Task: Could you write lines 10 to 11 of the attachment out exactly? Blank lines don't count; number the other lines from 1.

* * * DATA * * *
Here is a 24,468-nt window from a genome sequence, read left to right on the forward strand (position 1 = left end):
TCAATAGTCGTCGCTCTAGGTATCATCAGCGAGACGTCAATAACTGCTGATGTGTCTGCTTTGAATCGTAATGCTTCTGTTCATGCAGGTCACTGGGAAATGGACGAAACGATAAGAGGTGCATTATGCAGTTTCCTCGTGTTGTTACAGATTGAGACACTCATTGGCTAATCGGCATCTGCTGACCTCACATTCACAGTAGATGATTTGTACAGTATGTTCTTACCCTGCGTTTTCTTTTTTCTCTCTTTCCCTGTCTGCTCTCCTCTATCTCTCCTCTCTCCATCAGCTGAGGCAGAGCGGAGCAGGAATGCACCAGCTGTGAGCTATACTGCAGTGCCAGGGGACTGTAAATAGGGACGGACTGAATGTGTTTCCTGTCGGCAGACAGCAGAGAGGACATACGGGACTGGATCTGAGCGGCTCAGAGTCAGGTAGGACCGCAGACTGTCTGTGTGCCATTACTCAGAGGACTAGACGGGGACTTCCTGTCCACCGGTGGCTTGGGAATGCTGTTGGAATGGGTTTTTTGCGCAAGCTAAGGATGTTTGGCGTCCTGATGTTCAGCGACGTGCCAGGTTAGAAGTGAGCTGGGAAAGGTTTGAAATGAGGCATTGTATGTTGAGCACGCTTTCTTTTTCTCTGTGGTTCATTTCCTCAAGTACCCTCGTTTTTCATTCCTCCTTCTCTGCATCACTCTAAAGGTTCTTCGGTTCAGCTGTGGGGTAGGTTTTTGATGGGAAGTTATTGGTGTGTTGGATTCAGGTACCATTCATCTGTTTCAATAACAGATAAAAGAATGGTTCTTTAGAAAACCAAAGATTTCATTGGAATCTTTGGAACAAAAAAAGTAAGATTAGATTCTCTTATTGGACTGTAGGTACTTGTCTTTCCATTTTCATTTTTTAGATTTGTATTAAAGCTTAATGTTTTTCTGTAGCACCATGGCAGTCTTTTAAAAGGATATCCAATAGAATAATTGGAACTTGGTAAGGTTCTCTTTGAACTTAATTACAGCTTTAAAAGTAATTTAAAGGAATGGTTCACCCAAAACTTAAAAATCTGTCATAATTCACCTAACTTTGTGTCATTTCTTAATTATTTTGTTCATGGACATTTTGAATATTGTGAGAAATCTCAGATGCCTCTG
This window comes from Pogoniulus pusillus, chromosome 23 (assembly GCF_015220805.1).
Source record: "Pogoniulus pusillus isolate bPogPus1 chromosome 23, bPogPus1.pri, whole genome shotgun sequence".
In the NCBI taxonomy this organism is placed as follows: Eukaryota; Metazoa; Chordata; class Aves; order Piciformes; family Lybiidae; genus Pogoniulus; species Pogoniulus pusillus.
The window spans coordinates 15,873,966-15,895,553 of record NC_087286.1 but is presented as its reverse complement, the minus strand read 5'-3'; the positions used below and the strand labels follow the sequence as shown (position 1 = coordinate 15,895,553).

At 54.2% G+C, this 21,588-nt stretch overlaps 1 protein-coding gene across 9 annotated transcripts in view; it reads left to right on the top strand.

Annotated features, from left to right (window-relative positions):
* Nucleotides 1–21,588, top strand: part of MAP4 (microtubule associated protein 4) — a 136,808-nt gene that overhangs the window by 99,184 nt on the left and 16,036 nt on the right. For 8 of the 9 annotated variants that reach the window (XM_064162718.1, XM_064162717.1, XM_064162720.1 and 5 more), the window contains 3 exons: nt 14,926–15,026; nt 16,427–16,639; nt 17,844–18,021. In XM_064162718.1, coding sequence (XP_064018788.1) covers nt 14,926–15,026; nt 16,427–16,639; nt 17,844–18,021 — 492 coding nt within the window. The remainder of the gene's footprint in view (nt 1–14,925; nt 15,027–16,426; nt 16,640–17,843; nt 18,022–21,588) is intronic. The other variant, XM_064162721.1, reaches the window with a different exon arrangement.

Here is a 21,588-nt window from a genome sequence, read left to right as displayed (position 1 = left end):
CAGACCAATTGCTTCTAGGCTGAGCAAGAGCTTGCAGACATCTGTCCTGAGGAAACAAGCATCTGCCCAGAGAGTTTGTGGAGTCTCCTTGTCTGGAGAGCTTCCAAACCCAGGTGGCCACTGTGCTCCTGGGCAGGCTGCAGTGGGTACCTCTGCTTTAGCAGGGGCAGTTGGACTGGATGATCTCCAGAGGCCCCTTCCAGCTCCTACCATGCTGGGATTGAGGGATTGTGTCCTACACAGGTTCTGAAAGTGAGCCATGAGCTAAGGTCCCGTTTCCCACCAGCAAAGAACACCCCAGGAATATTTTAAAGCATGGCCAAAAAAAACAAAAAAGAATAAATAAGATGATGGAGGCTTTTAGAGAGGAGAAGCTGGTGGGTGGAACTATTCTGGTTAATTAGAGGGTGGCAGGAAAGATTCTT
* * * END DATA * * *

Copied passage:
Here is a 21,588-nt window from a genome sequence, read left to right as displayed (position 1 = left end):
CAGACCAATTGCTTCTAGGCTGAGCAAGAGCTTGCAGACATCTGTCCTGAGGAAACAAGCATCTGCCCAGAGAGTTTGTGGAGTCTCCTTGTCTGGAGAGCTTCCAAACCCAGGTGGCCACTGTGCTCCTGGGCAGGCTGCAGTGGGTACCTCTGCTTTAGCAGGGGCAGTTGGACTGGATGATCTCCAGAGGCCCCTTCCAGCTCCTACCATGCTGGGATTGAGGGATTGTGTCCTACACAGGTTCTGAAAGTGAGCCATGAGCTAAGGTCCCGTTTCCCACCAGCAAAGAACACCCCAGGAATATTTTAAAGCATGGCCAAAAAAAACAAAAAAGAATAAATAAGATGATGGAGGCTTTTAGAGAGGAGAAGCTGGTGGGTGGAACTATTCTGGTTAATTAGAGGGTGGCAGGAAAGATTCTT